Australia Burning

(image via Herald Sun)

My thoughts and prayers go out to everyone affected by the bushfires that have been ravaging Australia recently; the families affected, and the heroic rescue workers risking their lives for others.

I remember my experiences with the 2001 bushfires: visibility of less than a foot, air so acrid it hurt to breath. When the rural fire service finally cleared an evacuation route for us, flames were literally jumping over the cars as we drove off. Yet it was the image of a some little kid at the evac point, clutching in a little cage his pet – all that he had left in the world, the farm he lived on destroyed – that still moves me today.

Donate to the Red Cross relief effort here.

Update:

I’m wondering why there is any doubt as to whether arsonists should be charged with murder for the death toll – estimated to go as high as 230.

For any deaths in NSW it would seem the s.18 of the Crimes Act is quite clear:

18 Murder and manslaughter defined

(1)
(a) Murder shall be taken to have been committed where the act of the accused, or thing by him or her omitted to be done, causing the death charged, was done or omitted with reckless indifference to human life, or with intent to kill or inflict grievous bodily harm upon some person, or done in an attempt to commit, or during or immediately after the commission, by the accused, or some accomplice with him or her, of a crime punishable by imprisonment for life or for 25 years.
(b) Every other punishable homicide shall be taken to be manslaughter.

The caselaw on “was done or omitted with reckless indifference to human life” I think is pretty clear, and this would easily fall into the category.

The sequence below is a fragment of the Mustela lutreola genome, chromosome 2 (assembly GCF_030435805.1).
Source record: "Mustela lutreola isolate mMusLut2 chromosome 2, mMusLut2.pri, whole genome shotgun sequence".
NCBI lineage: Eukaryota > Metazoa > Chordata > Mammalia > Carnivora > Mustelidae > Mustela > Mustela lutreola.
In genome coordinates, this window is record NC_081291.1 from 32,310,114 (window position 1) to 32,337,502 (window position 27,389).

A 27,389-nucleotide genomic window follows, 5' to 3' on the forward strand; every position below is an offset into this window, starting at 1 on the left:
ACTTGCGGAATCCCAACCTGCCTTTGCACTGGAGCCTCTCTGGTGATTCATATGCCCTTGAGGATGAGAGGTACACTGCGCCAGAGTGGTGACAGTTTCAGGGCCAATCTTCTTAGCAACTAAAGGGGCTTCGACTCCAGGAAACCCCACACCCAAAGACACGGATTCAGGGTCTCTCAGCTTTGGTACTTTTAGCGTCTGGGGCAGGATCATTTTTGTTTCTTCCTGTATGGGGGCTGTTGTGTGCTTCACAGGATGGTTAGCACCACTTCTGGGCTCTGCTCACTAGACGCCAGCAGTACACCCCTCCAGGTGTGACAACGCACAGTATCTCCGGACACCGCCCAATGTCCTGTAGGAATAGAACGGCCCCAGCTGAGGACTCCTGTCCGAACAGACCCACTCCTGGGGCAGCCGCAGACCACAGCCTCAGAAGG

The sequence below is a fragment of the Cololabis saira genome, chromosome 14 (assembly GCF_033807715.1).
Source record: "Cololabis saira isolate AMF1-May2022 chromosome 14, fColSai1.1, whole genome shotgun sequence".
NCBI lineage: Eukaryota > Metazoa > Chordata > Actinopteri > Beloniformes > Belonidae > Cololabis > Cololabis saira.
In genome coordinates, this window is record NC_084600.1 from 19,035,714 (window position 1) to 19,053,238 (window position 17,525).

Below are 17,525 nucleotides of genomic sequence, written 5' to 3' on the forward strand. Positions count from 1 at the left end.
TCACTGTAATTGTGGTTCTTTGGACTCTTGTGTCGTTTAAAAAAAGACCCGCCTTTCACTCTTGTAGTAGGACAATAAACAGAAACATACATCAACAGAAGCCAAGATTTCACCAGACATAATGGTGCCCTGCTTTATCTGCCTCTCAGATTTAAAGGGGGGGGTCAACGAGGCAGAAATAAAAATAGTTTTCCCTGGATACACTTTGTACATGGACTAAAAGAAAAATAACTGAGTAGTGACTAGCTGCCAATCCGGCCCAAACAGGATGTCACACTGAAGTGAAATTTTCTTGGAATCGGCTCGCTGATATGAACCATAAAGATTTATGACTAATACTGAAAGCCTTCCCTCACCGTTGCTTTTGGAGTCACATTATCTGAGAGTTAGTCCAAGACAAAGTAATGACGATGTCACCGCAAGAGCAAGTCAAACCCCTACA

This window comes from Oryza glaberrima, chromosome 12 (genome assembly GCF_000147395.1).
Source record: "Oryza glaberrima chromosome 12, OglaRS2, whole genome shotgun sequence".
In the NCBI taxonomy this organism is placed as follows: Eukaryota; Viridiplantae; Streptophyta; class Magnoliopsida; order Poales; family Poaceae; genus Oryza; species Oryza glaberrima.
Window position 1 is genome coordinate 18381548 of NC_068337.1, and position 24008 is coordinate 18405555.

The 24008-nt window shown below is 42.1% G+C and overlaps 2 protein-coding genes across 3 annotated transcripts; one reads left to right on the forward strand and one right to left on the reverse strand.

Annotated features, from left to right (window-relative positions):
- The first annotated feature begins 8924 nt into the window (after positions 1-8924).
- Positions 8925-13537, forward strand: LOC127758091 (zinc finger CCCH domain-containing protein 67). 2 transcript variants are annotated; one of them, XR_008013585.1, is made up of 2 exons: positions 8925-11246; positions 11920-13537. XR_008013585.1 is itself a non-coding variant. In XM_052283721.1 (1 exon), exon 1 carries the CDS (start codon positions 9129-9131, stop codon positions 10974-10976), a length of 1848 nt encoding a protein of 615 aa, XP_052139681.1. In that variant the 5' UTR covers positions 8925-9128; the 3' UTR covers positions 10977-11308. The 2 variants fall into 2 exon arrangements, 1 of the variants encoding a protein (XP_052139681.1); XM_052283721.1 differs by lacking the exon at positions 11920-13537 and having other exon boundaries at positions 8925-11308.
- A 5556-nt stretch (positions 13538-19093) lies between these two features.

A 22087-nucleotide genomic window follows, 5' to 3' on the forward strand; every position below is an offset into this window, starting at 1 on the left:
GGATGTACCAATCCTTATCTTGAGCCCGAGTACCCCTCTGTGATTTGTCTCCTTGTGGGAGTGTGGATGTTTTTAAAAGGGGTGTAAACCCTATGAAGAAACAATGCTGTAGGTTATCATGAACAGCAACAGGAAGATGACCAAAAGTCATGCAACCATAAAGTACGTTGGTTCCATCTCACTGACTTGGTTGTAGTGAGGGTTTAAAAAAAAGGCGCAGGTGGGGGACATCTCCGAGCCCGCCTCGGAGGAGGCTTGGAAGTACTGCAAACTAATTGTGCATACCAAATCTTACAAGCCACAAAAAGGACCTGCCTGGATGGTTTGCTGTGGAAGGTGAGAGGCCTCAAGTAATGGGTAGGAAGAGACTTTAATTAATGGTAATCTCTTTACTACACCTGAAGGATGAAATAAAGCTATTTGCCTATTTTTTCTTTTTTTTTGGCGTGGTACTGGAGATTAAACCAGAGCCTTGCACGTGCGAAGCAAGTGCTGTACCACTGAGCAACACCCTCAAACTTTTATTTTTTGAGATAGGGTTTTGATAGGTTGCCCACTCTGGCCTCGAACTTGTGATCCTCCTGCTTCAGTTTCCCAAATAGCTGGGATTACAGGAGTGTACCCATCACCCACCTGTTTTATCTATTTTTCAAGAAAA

In Victoria obviously they’d merely be charged with s.197A which states:

“A person who commits arson as defined in section 197 and thereby causes the death of another person is guilty of an indictable offence. Penalty: Level 2 imprisonment (25 years maximum)”

I’m unsure of the actual legalities if you still would want to proceed with a murder trial though; I’d assume Vic would have relativly similar provisions on recklessness as NSW would.

Update 2:

(Mark Knight from the Herald Sun)

Update 3: Gary Hughes from the Oz has a very powerful account of his survival here.

Update 4: Corporates have already pledged $14 million. Red Cross has so many people offering to donate blood they can’t schedule them in until next week.  In our worst times, we realise the good that keeps us together.

Update 5: NSW Premier Nathan Rees has ordered a review of arson laws potentially to make the criminal penalties tougher. According to thsi media report, the maximum penalty for arson is 25 years, although I would assume starting bushfires is normally prosecuted under s203E where it’s 14 years. By way of comparison, the maximum peanalty for rape is currently 14 years, and for raping a child is 20 years (s.61I and s.61J respectivly).

Considering as demonstrated previously if people die additional charges or murder can be brought, I am somewhat skeptical about the inadequacy of our current laws and think this more a political stunt by Rees.

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2 Responses to “Australia Burning”

  1. JaketheMuss Says:

    The printing company that I work for is sending items down tomorrow on a pallet.

    Yay corporate responsibility!

  2. Ben Raue Says:

    I think our laws are inadequate to deal with arsonists, but tightening them and raising penalties won’t fix it. The problem is that it’s hard to catch arsonists, let alone prove the case, let alone convince a jury that someone is guilty of murder. It’s easy to say “I didn’t expect that to happen”. It’s hard to find the smoking gun (pun intended). Simply raising the penalties won’t fix that.

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